Nickelback, Feed The Machine. Album Review.

Liverpool Sound and Vision Rating 9/10

It doesn’t take much mental acumen to notice that the machine is getting bigger, more intolerable, extra insidious; you would have to be without sight and the ability to listen to know that life is less about freedom and more of being ground down and used for fertiliser. Pink Floyd may have welcomed you to the machine but Nickelback have shown in their latest release just how to Feed The Machine.

Feed The Machine is surely to be seen as the Canadian band’s hardest hitting albums to date, full of anger, fury, a ferocity of spirit that does not normally transpire within the Canadian psyche but when it does, is reminiscent of the finest thunderstorm on record and no one is safe from its wrath.

It could be in response to the outside world becoming a harsher, less compassionate place, it could be even the two fingered, scowling retort to those who keep putting down the music of a band to whom have always risen above the tiny minded. Whatever the reason, the verbal comeback is one to savour and one that also should be wary of, for in the band’s anger, lays the foundation, the stepping stones of a different type of music, one that does not rely on the comfortable but enjoyable and instead is harbouring resentment to the powers that be, that is infuriated by the ridiculous and enraged by the unbearable.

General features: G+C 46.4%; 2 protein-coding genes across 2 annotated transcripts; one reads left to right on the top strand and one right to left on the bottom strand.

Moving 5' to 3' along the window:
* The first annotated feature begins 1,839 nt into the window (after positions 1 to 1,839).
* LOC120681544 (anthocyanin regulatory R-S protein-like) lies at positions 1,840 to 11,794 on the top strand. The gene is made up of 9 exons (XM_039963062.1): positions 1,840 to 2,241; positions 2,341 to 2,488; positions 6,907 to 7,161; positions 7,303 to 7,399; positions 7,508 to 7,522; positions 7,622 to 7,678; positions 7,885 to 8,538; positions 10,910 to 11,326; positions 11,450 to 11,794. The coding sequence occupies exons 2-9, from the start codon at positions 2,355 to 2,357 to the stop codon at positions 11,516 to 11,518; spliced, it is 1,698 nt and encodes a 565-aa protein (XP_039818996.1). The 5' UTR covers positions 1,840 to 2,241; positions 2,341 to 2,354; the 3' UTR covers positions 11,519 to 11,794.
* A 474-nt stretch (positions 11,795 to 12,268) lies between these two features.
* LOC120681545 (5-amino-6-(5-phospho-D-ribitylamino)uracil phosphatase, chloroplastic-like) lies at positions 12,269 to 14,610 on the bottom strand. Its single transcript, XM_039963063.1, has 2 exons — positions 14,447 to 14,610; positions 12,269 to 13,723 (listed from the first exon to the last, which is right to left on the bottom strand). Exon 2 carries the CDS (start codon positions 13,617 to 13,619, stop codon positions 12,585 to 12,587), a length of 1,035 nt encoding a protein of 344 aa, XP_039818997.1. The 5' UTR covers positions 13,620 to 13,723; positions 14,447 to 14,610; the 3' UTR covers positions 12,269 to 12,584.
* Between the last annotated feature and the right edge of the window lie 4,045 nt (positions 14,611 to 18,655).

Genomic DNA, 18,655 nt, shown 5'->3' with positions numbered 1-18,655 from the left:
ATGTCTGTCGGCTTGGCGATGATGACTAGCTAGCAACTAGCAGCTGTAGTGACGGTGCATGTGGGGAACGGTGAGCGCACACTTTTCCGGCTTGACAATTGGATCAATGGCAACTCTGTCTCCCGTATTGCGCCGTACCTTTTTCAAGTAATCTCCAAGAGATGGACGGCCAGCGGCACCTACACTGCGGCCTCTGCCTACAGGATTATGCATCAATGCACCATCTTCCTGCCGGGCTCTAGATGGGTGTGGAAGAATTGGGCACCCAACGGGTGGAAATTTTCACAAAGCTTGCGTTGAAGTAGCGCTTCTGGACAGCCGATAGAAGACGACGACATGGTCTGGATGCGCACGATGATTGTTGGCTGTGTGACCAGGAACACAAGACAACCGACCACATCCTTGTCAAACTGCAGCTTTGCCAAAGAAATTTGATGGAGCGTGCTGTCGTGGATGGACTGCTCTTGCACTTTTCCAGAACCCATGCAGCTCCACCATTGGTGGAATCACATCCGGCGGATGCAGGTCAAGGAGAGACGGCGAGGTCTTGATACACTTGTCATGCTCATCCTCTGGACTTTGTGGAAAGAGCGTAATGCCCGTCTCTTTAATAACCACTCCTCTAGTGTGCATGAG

A hard hitting album is one thing, to carry it off with superb sense of ability and charisma is another and the tracks that are laid down on the album have that in abundance. It is almost as if the band have changed direction from the likeable and endearing to the aggressively engaging, as if the world has finally seen a perspective of a group that it had not been privy to before.

In tracks such as Coin For The Ferryman, Silent Majority, For The River and the album’s title track, Feed The Machine, the listener is treated to a barrage of undeniable quality of musicianship but also a sense of lyrical appeal; the anger is audible and it is visible. It is seen in the mind’s eye with every downward slash on the strings and every beat of the drums, this is fury and it is enlightening to hear from a band for whom too many have taken delight in calling plain or vanilla, enjoyable but safe. This is not safe but it is still the heartbeat of pleasure.

Feed The Machine all you want, in the end, anger will win out.


Ian D. Hall